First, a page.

Recognising the land in the SCS as territory belonging to China, the International Aviation Organisation in 1955 tasked the ROC with setting up meteorological aviation stations in the SCS. This decision was sanctioned by the powerful Western powers of the day.

Taiwan’s claim comes under that of the ROC being the legitimate inheritor of the Chinese state. However, Taiwan’s head of state Sai Ing-wen, the leader of the Democratic Progressive Party, pushes for independent Taiwan statehood.

As such, one would think this would weaken an independent Taiwan’s claims to islands in the SCS — especially as the Xisha and Nansha islands are significantly further away from Taiwan than mainland China.

However, the SCS claims have been firmly upheld by Sai, who also rejected the the Court of Final Arbitration in the Hague’s 2016 SCS dispute ruling in favour of the Philippines. Immediately after the ruling, Sai, after inspecting naval units, promptly sent vessels to patrol the ROC’s claims in the SCS.

Taiwan does not just claim the islands in the SCS, it also administers some of the best islands there. This means that the ROC still controls territory in three to four Chinese provinces: it controls the whole of Taiwan province; it still administers parts of Fujian province on the other side of the Taiwan Strait, while the Xisha and Nansha islands today are administered under Hainan province in the PRC, but under the KMT rule they were part of Guangdong province.

Clearly highlighting such a messy fact makes it hard to untangle the PRC from the ROC.

Besides the thorny cross-straits issue, there is another good reason why Taiwan’s claims remain silent. Firstly, it becomes obvious that at one point the US did support China’s claims to the SCS.

This then prompts the question as to why the claims of the ROC — which had a one-party system up to 1997 — were considered legitimate while the PRC’s one-party system’s claims are somehow invalid now.

It would appear the remaining factor is a Cold War dogmatic resistance to communist states, even those that play by market rules.

Secondly, mentioning Taiwan in the same sentence as China and the SCS negates the alarmist propaganda disseminated in the West. China’s one-party state, as aforementioned, is lambasted as a rogue one, one whose SCS territorial claims are portrayed as highly irrational and illegitimate. Thus the rational actions of the PRC are used to portray a bellicose one-party communist state that is set on threatening the world order and liberal democracies.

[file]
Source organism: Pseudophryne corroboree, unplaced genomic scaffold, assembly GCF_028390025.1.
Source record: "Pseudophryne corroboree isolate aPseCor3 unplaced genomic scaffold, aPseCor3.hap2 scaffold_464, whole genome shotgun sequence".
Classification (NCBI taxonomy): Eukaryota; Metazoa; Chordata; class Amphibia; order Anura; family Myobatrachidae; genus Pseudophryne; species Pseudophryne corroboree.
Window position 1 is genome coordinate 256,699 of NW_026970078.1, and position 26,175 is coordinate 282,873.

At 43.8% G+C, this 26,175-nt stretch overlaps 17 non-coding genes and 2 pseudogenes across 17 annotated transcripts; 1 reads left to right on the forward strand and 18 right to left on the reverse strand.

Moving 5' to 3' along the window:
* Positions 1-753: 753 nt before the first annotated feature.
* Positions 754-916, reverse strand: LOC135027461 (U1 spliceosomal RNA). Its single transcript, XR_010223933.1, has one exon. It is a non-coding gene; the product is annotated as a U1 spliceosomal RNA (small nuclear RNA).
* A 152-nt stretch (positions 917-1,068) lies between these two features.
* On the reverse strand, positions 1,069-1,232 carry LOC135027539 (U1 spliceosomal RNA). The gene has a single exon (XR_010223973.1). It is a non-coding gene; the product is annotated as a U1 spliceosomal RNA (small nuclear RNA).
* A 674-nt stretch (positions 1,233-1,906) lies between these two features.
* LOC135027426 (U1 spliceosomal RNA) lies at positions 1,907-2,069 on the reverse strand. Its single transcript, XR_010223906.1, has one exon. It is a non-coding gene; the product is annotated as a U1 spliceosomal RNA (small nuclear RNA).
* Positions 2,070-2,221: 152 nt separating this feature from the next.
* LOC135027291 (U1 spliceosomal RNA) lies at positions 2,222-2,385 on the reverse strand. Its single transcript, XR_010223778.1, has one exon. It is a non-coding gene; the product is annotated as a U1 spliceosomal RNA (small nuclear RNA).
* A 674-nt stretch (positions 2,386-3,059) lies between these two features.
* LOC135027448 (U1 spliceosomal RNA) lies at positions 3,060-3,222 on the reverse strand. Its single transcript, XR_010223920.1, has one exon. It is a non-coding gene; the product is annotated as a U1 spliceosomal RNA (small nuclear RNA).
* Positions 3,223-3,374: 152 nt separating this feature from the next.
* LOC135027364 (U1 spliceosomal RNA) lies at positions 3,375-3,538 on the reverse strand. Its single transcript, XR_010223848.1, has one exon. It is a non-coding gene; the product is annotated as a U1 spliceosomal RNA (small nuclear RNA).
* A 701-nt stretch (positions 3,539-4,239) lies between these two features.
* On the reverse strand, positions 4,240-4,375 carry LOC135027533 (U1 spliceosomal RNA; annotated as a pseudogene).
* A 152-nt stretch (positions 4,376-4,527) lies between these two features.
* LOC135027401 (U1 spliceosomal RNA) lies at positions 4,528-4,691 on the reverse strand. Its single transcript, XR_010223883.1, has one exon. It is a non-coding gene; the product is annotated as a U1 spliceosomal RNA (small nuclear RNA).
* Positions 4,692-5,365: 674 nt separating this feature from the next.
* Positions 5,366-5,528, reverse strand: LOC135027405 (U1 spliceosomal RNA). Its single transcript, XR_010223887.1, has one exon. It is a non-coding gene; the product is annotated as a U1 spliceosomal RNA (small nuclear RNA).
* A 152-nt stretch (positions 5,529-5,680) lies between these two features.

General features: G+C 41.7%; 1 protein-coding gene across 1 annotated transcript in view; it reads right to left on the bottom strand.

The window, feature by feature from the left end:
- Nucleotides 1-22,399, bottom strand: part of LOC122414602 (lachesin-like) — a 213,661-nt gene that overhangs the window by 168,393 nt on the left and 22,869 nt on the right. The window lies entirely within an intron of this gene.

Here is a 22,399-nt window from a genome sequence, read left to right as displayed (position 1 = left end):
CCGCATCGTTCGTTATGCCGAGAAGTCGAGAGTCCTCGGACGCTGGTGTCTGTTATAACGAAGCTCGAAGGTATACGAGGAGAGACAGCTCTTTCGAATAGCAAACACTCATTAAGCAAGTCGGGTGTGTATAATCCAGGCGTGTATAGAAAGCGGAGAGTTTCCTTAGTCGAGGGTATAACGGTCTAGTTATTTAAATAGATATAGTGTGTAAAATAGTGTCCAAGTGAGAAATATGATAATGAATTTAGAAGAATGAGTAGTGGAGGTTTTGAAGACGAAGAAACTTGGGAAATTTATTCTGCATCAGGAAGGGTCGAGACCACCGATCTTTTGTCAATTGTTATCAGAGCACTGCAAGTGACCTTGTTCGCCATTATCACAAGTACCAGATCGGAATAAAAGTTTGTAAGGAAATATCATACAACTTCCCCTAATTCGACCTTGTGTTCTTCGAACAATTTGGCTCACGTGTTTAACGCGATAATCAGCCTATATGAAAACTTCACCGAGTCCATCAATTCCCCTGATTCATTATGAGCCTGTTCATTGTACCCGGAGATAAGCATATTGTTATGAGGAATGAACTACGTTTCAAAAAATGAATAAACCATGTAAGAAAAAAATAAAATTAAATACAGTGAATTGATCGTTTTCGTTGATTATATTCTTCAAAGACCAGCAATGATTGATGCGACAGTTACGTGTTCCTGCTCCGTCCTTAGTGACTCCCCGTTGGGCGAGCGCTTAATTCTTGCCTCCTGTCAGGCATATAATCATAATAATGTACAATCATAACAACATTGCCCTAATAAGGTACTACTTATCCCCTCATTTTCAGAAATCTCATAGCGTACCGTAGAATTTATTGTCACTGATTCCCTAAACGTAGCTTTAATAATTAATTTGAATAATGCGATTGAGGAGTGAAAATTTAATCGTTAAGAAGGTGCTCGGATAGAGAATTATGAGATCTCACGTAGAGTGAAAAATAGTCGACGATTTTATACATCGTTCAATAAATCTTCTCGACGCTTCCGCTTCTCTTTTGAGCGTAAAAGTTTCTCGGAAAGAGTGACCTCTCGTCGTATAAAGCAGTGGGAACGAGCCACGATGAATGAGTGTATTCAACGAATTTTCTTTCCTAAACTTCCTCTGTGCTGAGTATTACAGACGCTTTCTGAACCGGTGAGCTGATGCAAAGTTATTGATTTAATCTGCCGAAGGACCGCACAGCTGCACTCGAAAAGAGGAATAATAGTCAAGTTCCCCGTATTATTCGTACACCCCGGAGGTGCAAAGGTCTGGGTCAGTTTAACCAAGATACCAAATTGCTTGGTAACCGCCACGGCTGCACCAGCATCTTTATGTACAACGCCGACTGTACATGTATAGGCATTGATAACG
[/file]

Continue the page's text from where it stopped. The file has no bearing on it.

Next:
However, the fact that Taiwan, a liberal democracy, has the same claims does not fit into the neat script drawn up in the Western media and its think tanks. Taiwan or the ROC’s near-identical claims, as well as its determination to defend these claims, are enough to prove that the PRC’s historical claims to the SCS are not invalidated by its political-economic system.

Nor are they unreasonable ones uniquely produced by a communist state. As such, Taiwan’s claims are an inconvenient truth that must be ignored to keep up the pretence of a Chinese state that acts unreasonably.

Recognising Taiwan’s claims leads to a can of worms that the West would rather not open. It leads to too many questions regarding Taiwan’s independence and lends legitimacy to China’s claims.

If China is a rational actor with legitimate claims, then it no longer is reasonable for the Western elites to terrorise thier own populations into supporting irrational, hot-headed partisan solutions when neutrality and even-handedness are required.

Importantly, for the PRC the unequal treatment it receives in comparison to the ROC will not go without note. The righteous narratives being pushed out will sound as hollow to them now as those that justified the slave trade and the opium trade then.